The Lockhart Gallery’s first exhibit of 2018 is now open to the public.
“Coded Messages,” created by Washington, D.C. based artist and former mathematics teacher Joyce Wellman, features a series of heterogeneous abstract paintings.
Her works, which portray a stream of consciousness through the use of vibrant colors, numbers, geometric shapes and letters, pay homage to her mother’s passion for numbers and the history of women in mathematics. Her mother played the daily numbers game, according to Wellman. She had a book of numbers that went as far back as 1949. Back then, this lottery game could be played for just a dime.
“My mother always worked with the decimal system; zero to nine,” Wellman said. “In [the painting “Looking for 0’s and 1’s,”] where you have the binary system, what I’m thinking about is collapsing and bringing things down to basics: zeros and ones. Usually I have a lot of colors, but I tried to break it down.”
In another piece titled “Balance Master,” Wellman incorporates the use of the pentagon, which has five sides of reflecting symmetry. The painting represents feelings like intuition and security.
The painting “Hidden Hands 2” stems from the artist’s childhood passion for board games. As of late, she has become devoted to the popular Scrabble-type mobile application, “Words with Friends.” A close examination of the painting reveals grids in the background similar to the word game. Wellman asserted that in the background of the piece there were several layers of meaning. When asked what the meaning was, she smiled. “That’s for me to know and for you to figure out.”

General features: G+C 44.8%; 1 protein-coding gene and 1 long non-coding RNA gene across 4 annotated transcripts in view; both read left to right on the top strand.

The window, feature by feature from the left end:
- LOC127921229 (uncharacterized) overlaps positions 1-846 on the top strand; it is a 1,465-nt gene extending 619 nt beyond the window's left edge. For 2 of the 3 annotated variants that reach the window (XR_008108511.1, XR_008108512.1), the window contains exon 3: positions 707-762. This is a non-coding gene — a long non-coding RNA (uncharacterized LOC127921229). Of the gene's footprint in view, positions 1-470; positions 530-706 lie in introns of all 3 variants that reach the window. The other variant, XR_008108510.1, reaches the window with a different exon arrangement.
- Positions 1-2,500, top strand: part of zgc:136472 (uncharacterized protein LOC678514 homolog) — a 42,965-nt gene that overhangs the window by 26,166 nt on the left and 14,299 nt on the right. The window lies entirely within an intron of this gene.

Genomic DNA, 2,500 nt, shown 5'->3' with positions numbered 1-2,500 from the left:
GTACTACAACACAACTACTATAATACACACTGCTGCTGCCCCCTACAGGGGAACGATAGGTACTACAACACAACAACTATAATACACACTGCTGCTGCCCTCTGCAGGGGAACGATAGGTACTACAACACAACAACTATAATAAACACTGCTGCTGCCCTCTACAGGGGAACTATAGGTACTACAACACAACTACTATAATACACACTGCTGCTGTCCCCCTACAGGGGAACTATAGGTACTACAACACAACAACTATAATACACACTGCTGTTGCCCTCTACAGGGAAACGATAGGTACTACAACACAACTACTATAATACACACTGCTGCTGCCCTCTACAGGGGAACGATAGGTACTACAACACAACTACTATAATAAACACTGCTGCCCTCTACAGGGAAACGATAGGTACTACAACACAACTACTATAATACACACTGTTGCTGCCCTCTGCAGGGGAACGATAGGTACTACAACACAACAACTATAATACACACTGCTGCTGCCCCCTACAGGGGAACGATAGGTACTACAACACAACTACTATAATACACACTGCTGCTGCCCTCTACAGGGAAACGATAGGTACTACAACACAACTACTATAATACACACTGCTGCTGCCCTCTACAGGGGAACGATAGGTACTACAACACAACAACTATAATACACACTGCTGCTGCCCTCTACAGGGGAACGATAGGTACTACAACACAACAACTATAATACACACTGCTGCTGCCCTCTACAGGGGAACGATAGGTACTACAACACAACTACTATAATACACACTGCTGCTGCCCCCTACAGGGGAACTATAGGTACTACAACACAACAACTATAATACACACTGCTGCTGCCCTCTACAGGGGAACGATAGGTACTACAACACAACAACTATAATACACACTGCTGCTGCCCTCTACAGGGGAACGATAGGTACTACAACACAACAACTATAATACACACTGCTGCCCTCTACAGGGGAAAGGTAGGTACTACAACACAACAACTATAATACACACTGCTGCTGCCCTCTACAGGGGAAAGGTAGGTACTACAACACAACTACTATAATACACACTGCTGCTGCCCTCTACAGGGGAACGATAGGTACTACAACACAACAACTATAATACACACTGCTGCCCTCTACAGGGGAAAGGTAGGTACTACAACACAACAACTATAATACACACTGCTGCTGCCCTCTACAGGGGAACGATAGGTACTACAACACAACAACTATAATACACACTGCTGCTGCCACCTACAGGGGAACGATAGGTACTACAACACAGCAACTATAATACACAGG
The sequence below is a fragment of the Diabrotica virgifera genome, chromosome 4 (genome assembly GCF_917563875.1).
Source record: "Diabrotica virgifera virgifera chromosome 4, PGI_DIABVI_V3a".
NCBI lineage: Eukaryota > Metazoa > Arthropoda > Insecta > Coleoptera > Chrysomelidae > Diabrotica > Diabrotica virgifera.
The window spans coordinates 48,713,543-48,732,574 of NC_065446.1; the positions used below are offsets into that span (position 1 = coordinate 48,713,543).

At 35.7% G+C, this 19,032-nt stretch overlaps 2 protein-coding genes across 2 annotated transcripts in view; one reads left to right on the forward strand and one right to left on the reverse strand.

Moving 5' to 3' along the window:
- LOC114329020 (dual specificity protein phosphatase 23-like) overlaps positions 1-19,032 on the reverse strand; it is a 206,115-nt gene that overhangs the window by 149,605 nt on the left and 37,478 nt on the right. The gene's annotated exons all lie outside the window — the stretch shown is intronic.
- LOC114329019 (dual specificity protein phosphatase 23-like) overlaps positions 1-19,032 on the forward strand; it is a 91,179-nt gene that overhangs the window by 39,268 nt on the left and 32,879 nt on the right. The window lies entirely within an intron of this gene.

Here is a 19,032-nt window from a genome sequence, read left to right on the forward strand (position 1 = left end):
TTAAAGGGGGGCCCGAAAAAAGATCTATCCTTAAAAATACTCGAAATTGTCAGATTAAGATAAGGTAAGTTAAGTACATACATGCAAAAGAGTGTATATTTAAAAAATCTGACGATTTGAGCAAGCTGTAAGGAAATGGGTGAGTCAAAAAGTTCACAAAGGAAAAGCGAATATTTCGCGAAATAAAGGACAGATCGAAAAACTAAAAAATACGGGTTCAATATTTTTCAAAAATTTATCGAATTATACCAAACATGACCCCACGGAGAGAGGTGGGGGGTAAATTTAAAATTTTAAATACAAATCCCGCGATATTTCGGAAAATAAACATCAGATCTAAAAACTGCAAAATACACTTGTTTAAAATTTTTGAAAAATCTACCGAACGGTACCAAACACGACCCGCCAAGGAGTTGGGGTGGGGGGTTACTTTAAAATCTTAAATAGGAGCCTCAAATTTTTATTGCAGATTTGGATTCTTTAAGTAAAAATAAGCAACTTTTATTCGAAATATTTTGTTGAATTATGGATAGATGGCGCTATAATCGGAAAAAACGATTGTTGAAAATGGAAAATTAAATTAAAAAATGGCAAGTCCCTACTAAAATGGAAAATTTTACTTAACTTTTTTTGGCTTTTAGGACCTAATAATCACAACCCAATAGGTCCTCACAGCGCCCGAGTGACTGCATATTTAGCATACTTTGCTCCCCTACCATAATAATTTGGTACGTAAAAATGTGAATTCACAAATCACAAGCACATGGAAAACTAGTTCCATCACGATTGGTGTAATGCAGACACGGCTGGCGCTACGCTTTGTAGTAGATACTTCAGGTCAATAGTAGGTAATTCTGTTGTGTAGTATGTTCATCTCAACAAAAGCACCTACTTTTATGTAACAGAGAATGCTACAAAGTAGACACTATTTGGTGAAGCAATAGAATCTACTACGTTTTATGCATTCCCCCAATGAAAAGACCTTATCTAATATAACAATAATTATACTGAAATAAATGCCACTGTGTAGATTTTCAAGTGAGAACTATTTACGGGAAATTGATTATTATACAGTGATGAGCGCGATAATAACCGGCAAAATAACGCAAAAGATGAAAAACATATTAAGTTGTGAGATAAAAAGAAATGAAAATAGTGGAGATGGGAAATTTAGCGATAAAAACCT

The internal drive for the viewer to decipher the paintings’ meanings coincides with the exhibit’s name. The phrase “Coded Messages” came to her during a vivid dream where someone stole President Donald Trump’s clothes and ran away. While looking for his clothes, he ended up in her studio and came across her artwork. “Oh,” he said in the dream. “This is the code!”
Another painting, “They vs. They,” deals with ambiguousness. When referring to a person as ‘they,’ we could be talking about anyone; our enemies or our friends, as Wellman explained. There is no set identity for the word, which makes it complex.
The inspiration for the painting came during the 2012 election when Republican candidate Mitt Romney controversially commented that 47 percent of Americans would vote for the president no matter what. The numbers “47” and “one” can be seen on the painting as well.
Something that makes Wellman’s paintings so distinct is how she mixes materials. On her paintings, there is pencil, crayon and acrylics. One of her most interesting pieces, “Code Eight,” incorporates the use of corrugated cardboard. Cardboard, she believes, has the unique ability of conveying memory to the viewers. The artist mentioned a past show runner who had seen her painting and said that it had reminded him of the time when he used cardboard to make a toy car as a little boy.
“I want the work not to be about the artist as much as the viewer, and what kind of dialogue can be exchanged,” Wellman said.
“Coded Messages” is an exhibit that allows onlookers to experience the poetic and natural forces that guide Wellman’s abstract art. The vivacious and eclectic pieces will be on display at the Lockhart Gallery until March 8, and the exhibit is open to the public.